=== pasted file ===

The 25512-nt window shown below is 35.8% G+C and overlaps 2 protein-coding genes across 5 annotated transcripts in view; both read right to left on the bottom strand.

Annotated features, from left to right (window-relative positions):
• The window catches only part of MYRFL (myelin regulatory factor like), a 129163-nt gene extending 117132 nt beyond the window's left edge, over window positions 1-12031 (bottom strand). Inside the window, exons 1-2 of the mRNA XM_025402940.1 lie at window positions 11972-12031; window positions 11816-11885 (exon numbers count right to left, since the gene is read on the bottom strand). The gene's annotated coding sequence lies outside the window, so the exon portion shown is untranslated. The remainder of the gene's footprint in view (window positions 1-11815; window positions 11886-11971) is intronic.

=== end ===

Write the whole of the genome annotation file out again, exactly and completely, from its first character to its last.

The 25512-nt window shown below is 35.8% G+C and overlaps 2 protein-coding genes across 5 annotated transcripts in view; both read right to left on the bottom strand.

Annotated features, from left to right (window-relative positions):
• The window catches only part of MYRFL (myelin regulatory factor like), a 129163-nt gene extending 117132 nt beyond the window's left edge, over window positions 1-12031 (bottom strand). Inside the window, exons 1-2 of the mRNA XM_025402940.1 lie at window positions 11972-12031; window positions 11816-11885 (exon numbers count right to left, since the gene is read on the bottom strand). The gene's annotated coding sequence lies outside the window, so the exon portion shown is untranslated. The remainder of the gene's footprint in view (window positions 1-11815; window positions 11886-11971) is intronic.